Based on the optimal DD exponent stated above, the actual interpolation using DIDWLG is conducted, and the corresponding results are depicted in Fig. 11. Overall, the essential characteristics of DIDWLG results, including the DU exponents, interpolation accuracy, and the similarity compared with OK, are consistent with DIDWLL and SDIDWLL (shown in Fig. 7). This consistency demonstrates that DIDWLG also produces more favorable estimates than IDWL and DIDWGG.
Moreover, it is still worth providing qualitative insights into the actual interpolation performance of DIDWLG with different DD exponents. In Fig. 12, it can be observed that the behavior of MTE from DIDWLG is normal as expected, which is rather similar to what is revealed in Fig. 10a. Likewise, as exhibited by RMSE or MAE, there are numerous DD exponents that would yield more accurate DIDWLG estimates than the conventional IDWL.
Sensitivity analysis
In this section, a series of different sample datasets and spatial correlation parameters are generated to test the reliability and stability of the developed methods.
Test with different datasets
Ten sample subdatasets, drawn as 10%, 20%, …, 100% of the data from the 470 sample points and orderly named as S10, S20, …, S100, are applied to estimate the 780 grid nodes by the tested estimators. The detailed sample locations of these datasets can be found as Supplementary Fig. S1 online.
As exhibited in Fig. 13 and its accompanying result in Table 1, in general, IDWL produces the most inaccurate results among the test methods. The main reason should be that IDWL completely ignores the correlation among sample data. On the contrary, OK yields the most accurate estimates. Following OK, DIDWLL and DIDWLG yield very similar estimation results, which are slightly more accurate than SDIDWLL. Despite this, SDIDWLL is still superior to either IDWGG or IDWL with respect to interpolation accuracy.
These characteristics are generally consistent with those illustrated in the above tests (as shown in Sect. 4.3 and 4.4), implying the stability of the developed methods in the context of various sample datasets.
Test with different variogram parameters
It is widely accepted that the practical success of kriging estimators heavily depends on the suitability of the chosen variogram ^{36}. Likewise, due to the introduction of the error variance in Eq. (10), either DIDWLL or DIDWLG is unavoidably dependent on the reliability of the spatial structure. Nevertheless, the degree of this dependence is not very clear, which deserves to be elaborated.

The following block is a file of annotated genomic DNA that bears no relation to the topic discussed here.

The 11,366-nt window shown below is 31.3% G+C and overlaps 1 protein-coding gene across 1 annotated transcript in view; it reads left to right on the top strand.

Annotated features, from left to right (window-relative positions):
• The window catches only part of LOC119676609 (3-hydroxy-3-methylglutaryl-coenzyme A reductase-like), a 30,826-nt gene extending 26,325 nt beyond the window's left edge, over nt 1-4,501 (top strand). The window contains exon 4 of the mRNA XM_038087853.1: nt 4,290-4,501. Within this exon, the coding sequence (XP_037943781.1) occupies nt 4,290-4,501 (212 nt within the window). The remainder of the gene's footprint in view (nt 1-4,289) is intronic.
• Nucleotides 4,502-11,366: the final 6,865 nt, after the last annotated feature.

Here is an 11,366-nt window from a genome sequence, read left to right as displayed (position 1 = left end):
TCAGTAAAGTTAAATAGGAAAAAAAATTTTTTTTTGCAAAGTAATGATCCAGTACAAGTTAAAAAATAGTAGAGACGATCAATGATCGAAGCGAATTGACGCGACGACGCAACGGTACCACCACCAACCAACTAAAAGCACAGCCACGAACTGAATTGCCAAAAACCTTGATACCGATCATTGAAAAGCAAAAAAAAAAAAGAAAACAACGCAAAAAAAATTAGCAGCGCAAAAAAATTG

To achieve this elaboration, the reference variogram model in Eq. (11) is perturbed to generate a set of spatial structures in the following two aspects: (1) ten main anisotropy angles, evenly dividing the search space, are designed based on the main anisotropic direction (340°) of the reference variogram model; (2) likewise, the first range, 30 m, along the direction of maximum continuity in Eq. (11) is applied to create ten new variogram models through equally increasing its value by 0 m, 10 m, 20 m, …, 90 m.
Figure 14 exhibits the resulting interpolation accuracies of the five variogrambased methods with various anisotropy angles. Judging from the bend degree of the RMSE or correlation coefficient curves, the most sensitive method to the main anisotropy angle is OK, followed by IDWL, DIDWLL, and SDIDWLL, which bear similar sensitivities; DIDWLG presents significant stability under the condition of various directions of maximum continuity. The tested methods sorted by the overall interpolation accuracy from best to worst are OK, DIDWLG, DIDWLL, SDIDWLL, and IDWL, respectively. Nevertheless, it is noticeable that the DIDWLG with several main anisotropy angles, such as 40° and 58°, also generates more accurate estimates than OK.
Figure 15 reveals the corresponding estimates in the case of varying variogram ranges. Most methods represent favorable stability except OK, which tends to yield less accurate estimates than IDWL in terms of the RMSE or correlation coefficient.
Consequently, all three implementations of the proposed DIDW with LVEs (i.e., DIDWLL, SDIDWLL, and DIDWLG) are significantly superior to the traditional IDWL and DIDWGG. When the spatial correlation is accurately captured, their results could bear significant similarity to OK outcomes; otherwise, they may outperform OK, especially for DIDWLG.